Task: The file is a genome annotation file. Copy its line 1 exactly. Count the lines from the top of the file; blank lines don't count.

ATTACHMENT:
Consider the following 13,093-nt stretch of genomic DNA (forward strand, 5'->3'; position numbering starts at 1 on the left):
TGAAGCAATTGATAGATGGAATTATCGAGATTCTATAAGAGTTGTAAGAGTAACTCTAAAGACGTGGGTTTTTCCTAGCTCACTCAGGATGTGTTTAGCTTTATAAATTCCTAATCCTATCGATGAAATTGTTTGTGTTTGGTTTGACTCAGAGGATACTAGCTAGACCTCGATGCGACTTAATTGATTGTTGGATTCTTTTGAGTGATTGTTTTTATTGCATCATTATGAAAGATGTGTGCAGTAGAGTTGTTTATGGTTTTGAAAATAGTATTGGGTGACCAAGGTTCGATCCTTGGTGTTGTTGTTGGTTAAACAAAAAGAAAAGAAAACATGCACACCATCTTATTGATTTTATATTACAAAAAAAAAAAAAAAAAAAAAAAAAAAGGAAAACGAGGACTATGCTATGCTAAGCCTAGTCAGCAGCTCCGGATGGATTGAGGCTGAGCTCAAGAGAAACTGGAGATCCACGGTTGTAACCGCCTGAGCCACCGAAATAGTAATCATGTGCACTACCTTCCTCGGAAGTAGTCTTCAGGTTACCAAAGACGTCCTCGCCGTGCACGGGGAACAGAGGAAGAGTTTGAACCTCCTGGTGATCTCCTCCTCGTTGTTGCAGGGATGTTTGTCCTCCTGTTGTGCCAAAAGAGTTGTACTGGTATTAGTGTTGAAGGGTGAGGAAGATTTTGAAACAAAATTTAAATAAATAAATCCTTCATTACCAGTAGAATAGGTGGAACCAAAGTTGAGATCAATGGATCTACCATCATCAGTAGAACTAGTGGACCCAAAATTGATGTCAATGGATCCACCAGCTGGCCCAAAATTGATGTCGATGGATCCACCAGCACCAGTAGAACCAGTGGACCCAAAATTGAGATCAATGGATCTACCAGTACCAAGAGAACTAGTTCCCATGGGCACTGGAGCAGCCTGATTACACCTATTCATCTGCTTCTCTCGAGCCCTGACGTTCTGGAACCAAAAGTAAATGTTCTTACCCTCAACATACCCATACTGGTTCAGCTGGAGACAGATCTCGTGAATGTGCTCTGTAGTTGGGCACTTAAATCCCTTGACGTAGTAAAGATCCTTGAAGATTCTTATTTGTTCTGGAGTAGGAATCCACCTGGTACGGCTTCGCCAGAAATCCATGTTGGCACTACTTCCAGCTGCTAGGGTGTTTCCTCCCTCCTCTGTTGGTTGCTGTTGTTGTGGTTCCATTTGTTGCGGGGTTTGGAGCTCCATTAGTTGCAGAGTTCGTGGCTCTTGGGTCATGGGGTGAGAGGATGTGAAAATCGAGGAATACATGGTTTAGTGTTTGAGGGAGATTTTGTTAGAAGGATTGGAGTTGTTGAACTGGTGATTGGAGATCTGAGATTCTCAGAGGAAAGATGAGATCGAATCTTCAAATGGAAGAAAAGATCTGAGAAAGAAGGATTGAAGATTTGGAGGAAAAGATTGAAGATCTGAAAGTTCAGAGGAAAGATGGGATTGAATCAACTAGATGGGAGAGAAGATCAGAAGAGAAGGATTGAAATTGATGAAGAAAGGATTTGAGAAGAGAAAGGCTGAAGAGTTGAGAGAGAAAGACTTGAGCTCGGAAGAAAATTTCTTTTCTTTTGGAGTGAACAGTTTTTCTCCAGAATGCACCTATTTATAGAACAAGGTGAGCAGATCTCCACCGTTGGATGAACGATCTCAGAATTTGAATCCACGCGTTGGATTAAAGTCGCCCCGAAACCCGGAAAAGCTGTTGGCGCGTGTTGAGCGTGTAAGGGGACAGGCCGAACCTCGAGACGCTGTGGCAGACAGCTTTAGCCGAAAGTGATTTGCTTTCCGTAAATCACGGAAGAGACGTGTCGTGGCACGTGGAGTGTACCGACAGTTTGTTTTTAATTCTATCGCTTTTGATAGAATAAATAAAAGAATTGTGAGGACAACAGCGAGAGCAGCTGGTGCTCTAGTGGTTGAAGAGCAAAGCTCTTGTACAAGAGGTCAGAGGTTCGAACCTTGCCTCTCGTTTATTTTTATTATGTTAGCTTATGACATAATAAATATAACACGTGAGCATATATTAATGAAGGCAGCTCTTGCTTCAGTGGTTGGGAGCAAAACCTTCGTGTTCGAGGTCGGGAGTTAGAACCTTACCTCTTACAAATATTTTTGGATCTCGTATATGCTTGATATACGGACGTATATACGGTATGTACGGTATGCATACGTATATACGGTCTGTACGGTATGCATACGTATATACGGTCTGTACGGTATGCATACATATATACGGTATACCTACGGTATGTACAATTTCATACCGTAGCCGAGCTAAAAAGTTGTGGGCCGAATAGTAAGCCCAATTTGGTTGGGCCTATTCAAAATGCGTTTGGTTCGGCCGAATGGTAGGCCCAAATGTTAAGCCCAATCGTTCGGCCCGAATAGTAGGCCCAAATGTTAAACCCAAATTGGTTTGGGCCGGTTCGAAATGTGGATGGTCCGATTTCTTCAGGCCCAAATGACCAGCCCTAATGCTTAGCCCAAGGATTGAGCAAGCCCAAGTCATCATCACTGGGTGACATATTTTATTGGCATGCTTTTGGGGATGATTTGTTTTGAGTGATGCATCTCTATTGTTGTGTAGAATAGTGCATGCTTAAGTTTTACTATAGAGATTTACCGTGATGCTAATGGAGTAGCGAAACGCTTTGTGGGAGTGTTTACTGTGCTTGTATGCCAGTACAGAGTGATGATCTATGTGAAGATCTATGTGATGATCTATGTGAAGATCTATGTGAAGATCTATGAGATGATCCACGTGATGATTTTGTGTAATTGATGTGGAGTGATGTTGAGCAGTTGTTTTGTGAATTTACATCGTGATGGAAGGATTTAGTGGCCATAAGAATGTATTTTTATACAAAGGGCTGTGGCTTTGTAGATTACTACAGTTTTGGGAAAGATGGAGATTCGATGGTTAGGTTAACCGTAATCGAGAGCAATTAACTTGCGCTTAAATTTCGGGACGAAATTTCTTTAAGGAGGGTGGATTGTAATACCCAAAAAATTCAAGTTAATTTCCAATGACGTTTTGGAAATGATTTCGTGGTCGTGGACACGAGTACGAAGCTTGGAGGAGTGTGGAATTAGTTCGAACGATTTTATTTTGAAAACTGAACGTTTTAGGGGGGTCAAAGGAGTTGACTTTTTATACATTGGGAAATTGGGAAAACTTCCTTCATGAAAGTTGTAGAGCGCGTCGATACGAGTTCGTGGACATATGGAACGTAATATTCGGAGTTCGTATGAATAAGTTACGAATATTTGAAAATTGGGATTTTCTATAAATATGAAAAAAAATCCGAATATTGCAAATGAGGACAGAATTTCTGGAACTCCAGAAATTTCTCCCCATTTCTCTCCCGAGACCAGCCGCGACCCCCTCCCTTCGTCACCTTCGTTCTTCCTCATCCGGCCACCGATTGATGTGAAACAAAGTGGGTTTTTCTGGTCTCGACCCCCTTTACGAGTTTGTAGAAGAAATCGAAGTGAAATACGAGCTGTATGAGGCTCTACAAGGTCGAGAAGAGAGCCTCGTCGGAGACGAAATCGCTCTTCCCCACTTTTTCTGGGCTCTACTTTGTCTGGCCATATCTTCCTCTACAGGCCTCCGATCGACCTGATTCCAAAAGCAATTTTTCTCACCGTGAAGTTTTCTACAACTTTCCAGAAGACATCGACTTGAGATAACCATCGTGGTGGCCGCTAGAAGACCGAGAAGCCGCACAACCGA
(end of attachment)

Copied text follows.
Consider the following 13,093-nt stretch of genomic DNA (forward strand, 5'->3'; position numbering starts at 1 on the left):